BACKGROUND: The authors compared long-term health care use and cost in women undergoing immediate autologous breast reconstruction and implant-based breast reconstruction. METHODS: This study was conducted using the OptumLabs Data Warehouse, which contains deidentified retrospective administrative claims data, including medical claims and eligibility information from a large U.S. health insurance plan. Women who underwent autologous or implant-based breast reconstruction between January of 2004 and December of 2014 were included. The authors compared 2-year use rates and predicted costs of care. Comparisons were tested using the t test. RESULTS: Overall, 12,296 women with immediate breast reconstruction were identified; 4257 with autologous (35 percent) and 8039 with implant-based (65 percent) breast reconstruction. The proportion of autologous breast reconstruction decreased from 47.2 percent in 2004 to 32.7 percent in 2014. The mean predicted reconstruction cost of autologous reconstruction was higher than that of implant-based reconstruction in both unilateral and bilateral surgery. Similar results for mean predicted 2-year cost of care were seen in bilateral procedures. However, in unilateral procedures, the 2-year total costs were higher for implant-based than for autologous reconstruction. Two-year health care use rates were higher for implant-based reconstruction than for autologous reconstruction for both unilateral and bilateral procedures. Women undergoing unilateral implant-based reconstruction had higher rates of hospital admissions (30.3 versus 23.1 per 100; p < 0.01) and office visits (2445.1 versus 2283.6 per 100; p < 0.01) than those who underwent autologous reconstruction. Emergency room visit rates were similar between the two methods. Bilateral procedures yielded similar results. CONCLUSION: Although implant-based breast reconstruction is a less expensive index operation than autologous breast reconstruction, it was associated with higher health care use, resulting in similar total cost of care over 2 years.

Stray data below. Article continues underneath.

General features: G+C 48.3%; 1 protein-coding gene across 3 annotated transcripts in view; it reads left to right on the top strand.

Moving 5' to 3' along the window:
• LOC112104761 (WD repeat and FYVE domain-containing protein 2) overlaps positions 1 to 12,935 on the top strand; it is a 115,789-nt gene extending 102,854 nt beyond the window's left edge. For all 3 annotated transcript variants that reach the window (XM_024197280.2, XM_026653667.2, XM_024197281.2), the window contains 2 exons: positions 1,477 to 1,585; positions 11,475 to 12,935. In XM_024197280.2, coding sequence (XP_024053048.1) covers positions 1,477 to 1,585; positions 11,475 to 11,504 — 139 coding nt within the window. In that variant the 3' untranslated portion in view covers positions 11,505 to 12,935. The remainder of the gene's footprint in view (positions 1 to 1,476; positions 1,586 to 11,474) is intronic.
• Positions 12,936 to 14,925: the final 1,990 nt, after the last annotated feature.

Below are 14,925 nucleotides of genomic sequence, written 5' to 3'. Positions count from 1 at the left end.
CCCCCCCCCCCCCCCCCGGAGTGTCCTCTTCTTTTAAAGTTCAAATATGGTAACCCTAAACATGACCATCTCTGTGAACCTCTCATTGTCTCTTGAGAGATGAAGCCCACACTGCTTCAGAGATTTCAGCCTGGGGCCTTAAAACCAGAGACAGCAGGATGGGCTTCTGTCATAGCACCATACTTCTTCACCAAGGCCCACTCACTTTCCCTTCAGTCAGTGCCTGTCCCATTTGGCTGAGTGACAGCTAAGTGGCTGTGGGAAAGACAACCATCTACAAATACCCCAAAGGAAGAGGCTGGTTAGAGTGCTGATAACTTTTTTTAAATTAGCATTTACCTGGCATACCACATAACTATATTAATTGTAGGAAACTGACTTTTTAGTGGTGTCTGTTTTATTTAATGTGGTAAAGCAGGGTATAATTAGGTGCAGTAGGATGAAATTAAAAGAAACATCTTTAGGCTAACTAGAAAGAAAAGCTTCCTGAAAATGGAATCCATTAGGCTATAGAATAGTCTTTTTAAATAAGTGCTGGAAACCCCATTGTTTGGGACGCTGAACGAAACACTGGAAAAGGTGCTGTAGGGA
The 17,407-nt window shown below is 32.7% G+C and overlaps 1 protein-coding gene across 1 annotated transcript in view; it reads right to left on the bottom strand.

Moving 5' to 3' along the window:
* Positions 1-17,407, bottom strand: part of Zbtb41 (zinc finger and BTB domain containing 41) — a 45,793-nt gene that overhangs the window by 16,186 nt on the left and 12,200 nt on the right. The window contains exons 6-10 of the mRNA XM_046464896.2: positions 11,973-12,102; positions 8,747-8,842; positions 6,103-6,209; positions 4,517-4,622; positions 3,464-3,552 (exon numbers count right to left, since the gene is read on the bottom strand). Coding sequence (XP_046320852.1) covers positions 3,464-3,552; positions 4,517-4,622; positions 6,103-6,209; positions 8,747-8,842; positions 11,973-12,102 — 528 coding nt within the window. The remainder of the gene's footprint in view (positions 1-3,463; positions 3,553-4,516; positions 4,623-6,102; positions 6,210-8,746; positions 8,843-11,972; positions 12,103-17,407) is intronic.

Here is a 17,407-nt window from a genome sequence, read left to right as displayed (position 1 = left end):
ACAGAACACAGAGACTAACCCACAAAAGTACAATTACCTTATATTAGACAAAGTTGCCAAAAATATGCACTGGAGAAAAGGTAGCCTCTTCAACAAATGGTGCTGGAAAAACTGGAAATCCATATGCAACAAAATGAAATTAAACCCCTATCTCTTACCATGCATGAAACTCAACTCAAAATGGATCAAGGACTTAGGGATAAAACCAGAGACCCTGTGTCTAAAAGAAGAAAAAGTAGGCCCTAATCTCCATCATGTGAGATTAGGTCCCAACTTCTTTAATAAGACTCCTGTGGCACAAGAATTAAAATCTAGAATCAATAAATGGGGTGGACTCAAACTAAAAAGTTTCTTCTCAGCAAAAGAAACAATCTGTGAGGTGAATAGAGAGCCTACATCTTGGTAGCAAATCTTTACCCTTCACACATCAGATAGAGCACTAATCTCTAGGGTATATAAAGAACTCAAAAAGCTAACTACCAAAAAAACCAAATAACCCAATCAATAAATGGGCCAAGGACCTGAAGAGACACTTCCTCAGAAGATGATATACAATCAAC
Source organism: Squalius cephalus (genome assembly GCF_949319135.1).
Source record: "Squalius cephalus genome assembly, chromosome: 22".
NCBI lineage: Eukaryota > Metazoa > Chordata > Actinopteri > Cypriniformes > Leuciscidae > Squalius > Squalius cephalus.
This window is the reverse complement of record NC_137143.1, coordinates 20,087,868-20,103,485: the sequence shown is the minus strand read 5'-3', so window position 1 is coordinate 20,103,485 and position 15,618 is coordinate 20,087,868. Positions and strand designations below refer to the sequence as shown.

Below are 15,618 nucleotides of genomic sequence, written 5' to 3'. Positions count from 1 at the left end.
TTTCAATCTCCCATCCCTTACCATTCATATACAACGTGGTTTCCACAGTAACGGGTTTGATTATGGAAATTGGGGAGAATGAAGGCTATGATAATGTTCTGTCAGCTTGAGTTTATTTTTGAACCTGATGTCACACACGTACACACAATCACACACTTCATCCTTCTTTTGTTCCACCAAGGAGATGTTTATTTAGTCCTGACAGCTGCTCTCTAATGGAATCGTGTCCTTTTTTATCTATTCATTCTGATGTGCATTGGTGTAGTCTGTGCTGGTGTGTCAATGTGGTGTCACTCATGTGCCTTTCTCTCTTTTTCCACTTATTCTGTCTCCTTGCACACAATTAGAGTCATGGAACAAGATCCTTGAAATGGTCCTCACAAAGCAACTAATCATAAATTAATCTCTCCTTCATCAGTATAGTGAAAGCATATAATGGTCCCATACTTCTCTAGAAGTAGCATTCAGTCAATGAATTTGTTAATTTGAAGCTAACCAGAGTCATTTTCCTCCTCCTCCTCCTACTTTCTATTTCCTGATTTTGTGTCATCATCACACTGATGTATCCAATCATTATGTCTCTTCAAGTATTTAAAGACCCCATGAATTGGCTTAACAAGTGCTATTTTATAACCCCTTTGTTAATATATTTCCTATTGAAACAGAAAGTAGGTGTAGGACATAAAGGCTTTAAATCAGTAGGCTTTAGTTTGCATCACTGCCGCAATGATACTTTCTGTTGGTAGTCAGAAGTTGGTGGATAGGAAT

Asunto(s)
Implantación de Mama/métodos , Neoplasias de la Mama/cirugía , Mamoplastia/métodos , Adolescente , Adulto , Atención Ambulatoria/economía , Atención Ambulatoria/estadística & datos numéricos , Implantación de Mama/economía , Implantes de Mama/economía , Implantes de Mama/estadística & datos numéricos , Neoplasias de la Mama/economía , Costos y Análisis de Costo , Servicio de Urgencia en Hospital/economía , Servicio de Urgencia en Hospital/estadística & datos numéricos , Utilización de Instalaciones y Servicios , Femenino , Hospitalización/economía , Hospitalización/estadística & datos numéricos , Humanos , Mamoplastia/economía , Persona de Mediana Edad , Estudios Retrospectivos , Trasplante Autólogo/economía , Trasplante Autólogo/estadística & datos numéricos , Estados Unidos , Adulto Joven